Risk factors for diabetic retinopathy include the time since onset of diabetes, high blood glucose, high blood pressure, dyslipidemia, and insulin resistance [20, 21]. Yau et al. [22] conducted a systematic study to examine the overall prevalence and risk factors for diabetic retinopathy in patients with diabetes. The overall prevalence of any retinopathy was 34.6%, and the prevalence of proliferative retinopathy was 6.96%. The prevalence increase was associated with the time since onset of diabetes and HbA1c and blood pressure levels [22]. Song et al. [23] conducted a systematic review and meta-analysis to investigate the prevalence and risk factors for retinopathy in China. The observed prevalence for retinopathy was 1.14% in the general population and 0.07% for proliferative retinopathy. In patients with diabetes, the combined prevalence for any retinopathy was 18.45%, and the combined prevalence for proliferative retinopathy was 0.99% [23]. We retrospectively analyzed 43 patients with acromegaly and 129 age- and gender-matched type 2 diabetes patients [13]. We found that 9.3% of patients with acromegaly (4/43) and 9.3% of patients with type 2 diabetes (12/129) had proliferative retinopathy. However, non-proliferative retinopathy was not observed in patients with acromegaly, while it was observed in 25.9% of patients with type 2 diabetes (33/129) [13]. Even though non-proliferative retinopathy is not observed in patients with acromegaly, the frequency of proliferative retinopathy is the same as in patients with type 2 diabetes [13]. Füchtbauer et al. [19] conducted a cross-sectional study to assess the prevalence of retinopathy in 39 patients with long-term acromegaly and diabetes in Sweden. They diagnosed five cases (13%) of retinopathy (two cases of proliferative diabetic retinopathy and three cases of proliferative diabetic retinopathy) and concluded that the prevalence of retinopathy is not higher in patients with acromegaly compared to patients with diabetes [19]. In the current 8 year follow-up study, retinopathy was diagnosed in 8 patients (8.8%) with acromegaly and 12 patients (9.8%) with IFG. According to our research and previous reports, we may assume that the prevalence of non-proliferative retinopathy in patients with acromegaly is higher than in the general population, lower than in patients with diabetes, and the same as in patients with IFG [13, 20,21,22,23]. Additionally, the prevalence of proliferative retinopathy in patients with acromegaly is higher compared to the general population and patients with prediabetes and may be similar to the prevalence in patients with diabetes [13, 20,21,22,23].

This study’s strengths include the recruitment of a relatively high number of patients with acromegaly and the regular follow-ups. This study is the first to compare the prevalence of retinopathy in patients with acromegaly and IFG. Both groups had identical major risk factors for retinopathy as reflected by their HbA1c, cholesterol, and blood pressure levels. The only significant intergroup difference was their GH and IGF-1 levels, enabling us to precisely investigate their effects on retinopathy development. Nevertheless, our study was limited by presenting only a small event rate for proliferative retinopathy, which prevents confirmation of our hypothesis. Therefore, including more participants and a longer follow-up period is required to confirm our hypothesis.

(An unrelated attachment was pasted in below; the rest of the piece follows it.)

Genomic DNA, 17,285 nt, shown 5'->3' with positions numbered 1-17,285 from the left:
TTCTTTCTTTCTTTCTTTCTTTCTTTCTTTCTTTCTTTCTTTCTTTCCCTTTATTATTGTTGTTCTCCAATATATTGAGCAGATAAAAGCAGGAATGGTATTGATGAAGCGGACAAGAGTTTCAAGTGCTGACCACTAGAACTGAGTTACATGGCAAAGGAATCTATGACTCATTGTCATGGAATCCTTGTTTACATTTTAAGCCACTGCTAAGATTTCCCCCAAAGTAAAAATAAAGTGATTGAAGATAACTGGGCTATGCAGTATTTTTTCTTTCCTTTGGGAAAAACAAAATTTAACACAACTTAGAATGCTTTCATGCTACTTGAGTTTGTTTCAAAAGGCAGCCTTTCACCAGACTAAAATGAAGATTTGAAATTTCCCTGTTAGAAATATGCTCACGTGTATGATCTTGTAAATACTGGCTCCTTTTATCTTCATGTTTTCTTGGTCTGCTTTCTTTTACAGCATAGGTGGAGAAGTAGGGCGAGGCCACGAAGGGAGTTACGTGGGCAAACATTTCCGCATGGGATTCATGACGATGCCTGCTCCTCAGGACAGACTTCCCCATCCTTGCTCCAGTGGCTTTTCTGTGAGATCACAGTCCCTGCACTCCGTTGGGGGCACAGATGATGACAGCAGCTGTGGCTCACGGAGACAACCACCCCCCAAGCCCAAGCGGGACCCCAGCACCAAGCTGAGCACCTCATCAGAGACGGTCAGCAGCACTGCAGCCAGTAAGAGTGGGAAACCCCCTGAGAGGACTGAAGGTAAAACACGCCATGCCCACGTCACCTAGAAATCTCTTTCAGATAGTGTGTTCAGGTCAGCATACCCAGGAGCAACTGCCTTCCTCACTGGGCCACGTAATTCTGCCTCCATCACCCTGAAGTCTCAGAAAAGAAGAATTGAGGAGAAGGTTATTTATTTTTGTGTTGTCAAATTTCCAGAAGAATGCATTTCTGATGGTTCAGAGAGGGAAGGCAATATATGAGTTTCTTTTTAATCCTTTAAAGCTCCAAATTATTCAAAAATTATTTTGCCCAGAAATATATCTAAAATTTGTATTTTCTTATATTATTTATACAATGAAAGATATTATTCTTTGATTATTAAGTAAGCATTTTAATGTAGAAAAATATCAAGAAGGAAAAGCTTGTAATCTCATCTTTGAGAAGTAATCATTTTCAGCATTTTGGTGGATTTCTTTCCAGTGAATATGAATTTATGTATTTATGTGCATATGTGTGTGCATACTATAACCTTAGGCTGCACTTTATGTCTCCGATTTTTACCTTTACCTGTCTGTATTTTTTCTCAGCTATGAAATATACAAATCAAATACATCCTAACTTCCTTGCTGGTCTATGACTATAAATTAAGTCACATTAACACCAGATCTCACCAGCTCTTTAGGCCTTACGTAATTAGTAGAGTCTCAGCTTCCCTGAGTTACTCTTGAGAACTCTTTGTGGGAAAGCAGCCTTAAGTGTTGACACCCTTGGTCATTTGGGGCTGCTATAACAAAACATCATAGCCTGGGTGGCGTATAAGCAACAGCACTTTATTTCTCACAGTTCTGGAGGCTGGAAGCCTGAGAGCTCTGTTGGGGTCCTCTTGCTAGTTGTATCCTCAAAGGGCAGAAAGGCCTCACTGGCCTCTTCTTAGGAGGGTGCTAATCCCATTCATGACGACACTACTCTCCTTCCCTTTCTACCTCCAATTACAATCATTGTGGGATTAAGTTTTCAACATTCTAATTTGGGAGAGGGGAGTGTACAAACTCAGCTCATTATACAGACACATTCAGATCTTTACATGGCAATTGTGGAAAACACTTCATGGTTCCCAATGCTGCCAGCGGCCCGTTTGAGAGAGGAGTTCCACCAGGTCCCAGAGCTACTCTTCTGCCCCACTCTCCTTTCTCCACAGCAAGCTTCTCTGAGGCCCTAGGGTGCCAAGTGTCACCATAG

In conclusion, although not statistically significant, patients with acromegaly appear to have the same incidence of non-proliferative retinopathy and a non-statistically significantly higher incidence of proliferative retinopathy compared to patients with IFG. Our data revealed that GH or IGF-1 may play a crucial role in the development of proliferative retinopathy and may influence the progression of retinopathy. Although a future study with more patients and a longer follow-up period is warranted, the data suggest that patients with acromegaly, like patients with diabetes, should be screened for retinopathy.

Availability of data and materials

Additional file 1 with the file name of Acromegaly (6) and IFG has GH data 2021-04.pdf.

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Acknowledgements

We would like to thank Uni-edit (www.uni-edit.net) for editing and proofreading this manuscript.

Funding

This study was supported by grants from the Taiwan Ministry of Science and Technology (MOST 105-2314-B-010-037-MY3) and the Taipei Veterans General Hospital (V107C-066).

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Authors

Contributions

TEW evaluated fundus photographs, wrote the manuscript, and contributed to the discussion. HSC contributed to the research design, analyzed the research data, edited the manuscript, and is responsible for the content presented in this article. Both authors read and approved the final manuscript.

Corresponding author

Correspondence to Harn-Shen Chen.

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Ethics approval and consent to participate

The Institutional Review Board of Taipei Veterans General Hospital approved the study protocols in 2008 and 2011. Written informed consent was obtained from all participants.

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I and my co-authors have agreed to transfer the copyrights to the publisher, if the manuscript is accepted for publication.

Competing interests

The authors declare no competing interest.

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Supplementary Information

Additional file 1: Figure S1.

shows the eye fundi pictures of the 5 patients with proliferative retinopathy.

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Wu, TE., Chen, HS. The role of growth hormone and IGF-1 in retinopathy: a prospective study of retinopathy in patients with acromegaly and impaired fasting glucose. Diabetol Metab Syndr 14, 38 (2022). https://doi.org/10.1186/s13098-022-00806-z

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Keywords

  • Acromegaly
  • Growth hormone (GH)
  • Insulin-like growth factor-1 (IGF-1)
  • Impaired fasting glucose
  • Proliferative retinopathy